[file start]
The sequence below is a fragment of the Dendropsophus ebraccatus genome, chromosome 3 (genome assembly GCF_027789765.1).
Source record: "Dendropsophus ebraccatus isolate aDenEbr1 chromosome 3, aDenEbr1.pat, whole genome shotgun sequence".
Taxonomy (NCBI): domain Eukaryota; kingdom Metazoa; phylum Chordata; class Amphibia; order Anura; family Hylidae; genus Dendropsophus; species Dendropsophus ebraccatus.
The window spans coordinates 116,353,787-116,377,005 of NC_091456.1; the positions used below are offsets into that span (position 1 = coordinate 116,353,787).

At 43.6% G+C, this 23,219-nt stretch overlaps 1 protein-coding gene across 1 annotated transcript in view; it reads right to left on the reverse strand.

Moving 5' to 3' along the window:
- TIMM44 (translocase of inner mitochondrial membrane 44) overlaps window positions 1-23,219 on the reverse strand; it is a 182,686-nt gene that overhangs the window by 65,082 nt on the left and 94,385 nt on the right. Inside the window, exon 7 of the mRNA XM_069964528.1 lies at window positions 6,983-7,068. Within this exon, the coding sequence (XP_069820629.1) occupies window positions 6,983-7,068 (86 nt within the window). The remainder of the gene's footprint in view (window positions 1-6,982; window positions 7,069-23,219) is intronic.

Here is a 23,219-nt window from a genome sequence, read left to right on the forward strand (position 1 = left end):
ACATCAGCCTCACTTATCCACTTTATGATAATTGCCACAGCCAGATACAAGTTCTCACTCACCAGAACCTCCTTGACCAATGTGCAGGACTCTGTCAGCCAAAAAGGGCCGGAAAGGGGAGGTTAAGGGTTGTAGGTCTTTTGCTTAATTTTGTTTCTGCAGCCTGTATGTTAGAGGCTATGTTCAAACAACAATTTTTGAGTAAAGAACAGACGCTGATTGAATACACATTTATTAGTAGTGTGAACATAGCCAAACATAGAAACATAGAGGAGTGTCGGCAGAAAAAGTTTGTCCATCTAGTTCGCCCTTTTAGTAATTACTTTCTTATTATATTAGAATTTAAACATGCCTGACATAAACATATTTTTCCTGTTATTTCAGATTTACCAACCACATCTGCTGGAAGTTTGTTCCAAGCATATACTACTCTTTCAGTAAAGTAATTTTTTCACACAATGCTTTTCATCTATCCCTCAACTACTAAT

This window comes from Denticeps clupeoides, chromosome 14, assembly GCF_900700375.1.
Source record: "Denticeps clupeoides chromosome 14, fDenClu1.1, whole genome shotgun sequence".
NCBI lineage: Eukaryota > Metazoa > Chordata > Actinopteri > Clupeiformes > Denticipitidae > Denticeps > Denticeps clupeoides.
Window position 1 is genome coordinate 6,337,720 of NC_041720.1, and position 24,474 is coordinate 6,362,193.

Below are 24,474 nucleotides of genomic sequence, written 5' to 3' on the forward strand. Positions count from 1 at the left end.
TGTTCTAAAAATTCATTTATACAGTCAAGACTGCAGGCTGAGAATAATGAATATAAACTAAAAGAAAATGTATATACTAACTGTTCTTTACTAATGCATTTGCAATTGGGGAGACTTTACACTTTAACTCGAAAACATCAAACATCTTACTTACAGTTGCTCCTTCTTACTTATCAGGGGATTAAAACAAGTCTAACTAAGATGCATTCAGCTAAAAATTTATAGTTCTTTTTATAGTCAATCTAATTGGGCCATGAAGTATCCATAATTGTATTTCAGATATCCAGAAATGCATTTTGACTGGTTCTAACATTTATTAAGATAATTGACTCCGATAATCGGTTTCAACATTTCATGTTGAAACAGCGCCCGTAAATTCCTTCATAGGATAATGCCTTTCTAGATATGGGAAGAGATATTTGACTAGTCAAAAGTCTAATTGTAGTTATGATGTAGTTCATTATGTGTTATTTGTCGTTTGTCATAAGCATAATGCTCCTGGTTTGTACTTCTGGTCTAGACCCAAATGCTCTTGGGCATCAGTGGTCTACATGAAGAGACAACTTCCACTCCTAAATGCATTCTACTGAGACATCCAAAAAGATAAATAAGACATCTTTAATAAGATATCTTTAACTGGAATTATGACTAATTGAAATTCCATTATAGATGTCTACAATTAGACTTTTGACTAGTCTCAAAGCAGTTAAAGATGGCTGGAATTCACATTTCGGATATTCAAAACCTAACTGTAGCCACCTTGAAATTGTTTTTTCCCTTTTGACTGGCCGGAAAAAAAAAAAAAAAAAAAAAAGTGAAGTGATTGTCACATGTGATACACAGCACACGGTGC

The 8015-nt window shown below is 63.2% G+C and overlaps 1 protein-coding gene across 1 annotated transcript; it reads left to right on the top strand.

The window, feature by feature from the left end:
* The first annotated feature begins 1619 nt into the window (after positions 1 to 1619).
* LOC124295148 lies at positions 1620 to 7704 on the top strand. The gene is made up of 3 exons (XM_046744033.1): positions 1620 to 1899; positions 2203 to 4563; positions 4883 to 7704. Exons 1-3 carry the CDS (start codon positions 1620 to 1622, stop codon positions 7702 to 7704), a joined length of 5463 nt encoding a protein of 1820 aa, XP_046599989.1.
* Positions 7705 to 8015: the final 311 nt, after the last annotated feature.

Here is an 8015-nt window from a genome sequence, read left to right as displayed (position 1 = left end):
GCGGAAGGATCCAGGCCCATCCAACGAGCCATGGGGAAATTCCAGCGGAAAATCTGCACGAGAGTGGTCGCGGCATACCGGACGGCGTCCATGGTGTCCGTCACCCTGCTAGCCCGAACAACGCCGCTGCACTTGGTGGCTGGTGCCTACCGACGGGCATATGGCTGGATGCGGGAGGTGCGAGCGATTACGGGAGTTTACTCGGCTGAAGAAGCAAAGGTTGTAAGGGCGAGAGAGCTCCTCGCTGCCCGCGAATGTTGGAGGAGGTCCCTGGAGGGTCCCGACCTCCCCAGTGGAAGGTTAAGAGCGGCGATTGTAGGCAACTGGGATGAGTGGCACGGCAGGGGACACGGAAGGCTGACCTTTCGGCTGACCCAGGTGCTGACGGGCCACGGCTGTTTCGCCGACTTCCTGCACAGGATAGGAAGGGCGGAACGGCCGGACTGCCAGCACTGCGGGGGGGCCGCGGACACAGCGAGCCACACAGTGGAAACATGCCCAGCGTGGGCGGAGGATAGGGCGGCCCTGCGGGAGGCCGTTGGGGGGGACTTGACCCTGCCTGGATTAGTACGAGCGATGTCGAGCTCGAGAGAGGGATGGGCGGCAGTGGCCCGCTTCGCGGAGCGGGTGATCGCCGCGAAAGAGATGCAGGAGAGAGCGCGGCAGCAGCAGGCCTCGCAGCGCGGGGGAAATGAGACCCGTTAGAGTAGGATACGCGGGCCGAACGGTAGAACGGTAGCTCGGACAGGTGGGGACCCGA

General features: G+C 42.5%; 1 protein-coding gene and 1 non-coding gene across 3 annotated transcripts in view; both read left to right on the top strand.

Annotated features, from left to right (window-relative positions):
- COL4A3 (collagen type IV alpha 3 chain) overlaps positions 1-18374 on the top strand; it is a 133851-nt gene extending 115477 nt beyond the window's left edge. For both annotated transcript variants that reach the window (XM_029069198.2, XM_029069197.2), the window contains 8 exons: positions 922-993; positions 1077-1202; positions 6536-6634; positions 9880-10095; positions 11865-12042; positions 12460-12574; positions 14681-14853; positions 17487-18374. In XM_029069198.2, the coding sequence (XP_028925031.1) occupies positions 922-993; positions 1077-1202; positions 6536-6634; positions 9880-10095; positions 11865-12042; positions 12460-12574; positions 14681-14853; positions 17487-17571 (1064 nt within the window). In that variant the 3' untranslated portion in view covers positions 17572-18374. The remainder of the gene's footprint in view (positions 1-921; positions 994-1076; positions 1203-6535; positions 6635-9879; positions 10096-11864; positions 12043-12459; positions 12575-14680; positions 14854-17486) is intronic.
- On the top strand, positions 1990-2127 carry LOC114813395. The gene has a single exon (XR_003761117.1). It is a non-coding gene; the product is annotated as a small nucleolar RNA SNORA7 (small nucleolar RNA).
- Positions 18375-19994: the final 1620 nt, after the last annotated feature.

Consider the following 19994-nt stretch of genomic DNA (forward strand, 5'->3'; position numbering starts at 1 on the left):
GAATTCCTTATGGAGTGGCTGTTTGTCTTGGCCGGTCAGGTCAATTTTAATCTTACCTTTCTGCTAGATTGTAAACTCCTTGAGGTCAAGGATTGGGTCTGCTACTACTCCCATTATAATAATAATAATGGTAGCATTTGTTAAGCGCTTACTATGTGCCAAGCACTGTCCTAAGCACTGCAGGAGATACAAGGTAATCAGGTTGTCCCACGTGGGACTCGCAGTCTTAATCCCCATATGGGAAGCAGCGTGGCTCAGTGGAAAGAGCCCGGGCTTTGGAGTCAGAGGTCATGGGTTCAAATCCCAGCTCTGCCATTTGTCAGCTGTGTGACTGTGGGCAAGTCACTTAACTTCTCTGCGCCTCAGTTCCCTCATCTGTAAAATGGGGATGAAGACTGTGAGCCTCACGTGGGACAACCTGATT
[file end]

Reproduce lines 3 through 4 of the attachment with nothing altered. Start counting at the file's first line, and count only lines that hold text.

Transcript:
Taxonomy (NCBI): domain Eukaryota; kingdom Metazoa; phylum Chordata; class Amphibia; order Anura; family Hylidae; genus Dendropsophus; species Dendropsophus ebraccatus.
The window spans coordinates 116,353,787-116,377,005 of NC_091456.1; the positions used below are offsets into that span (position 1 = coordinate 116,353,787).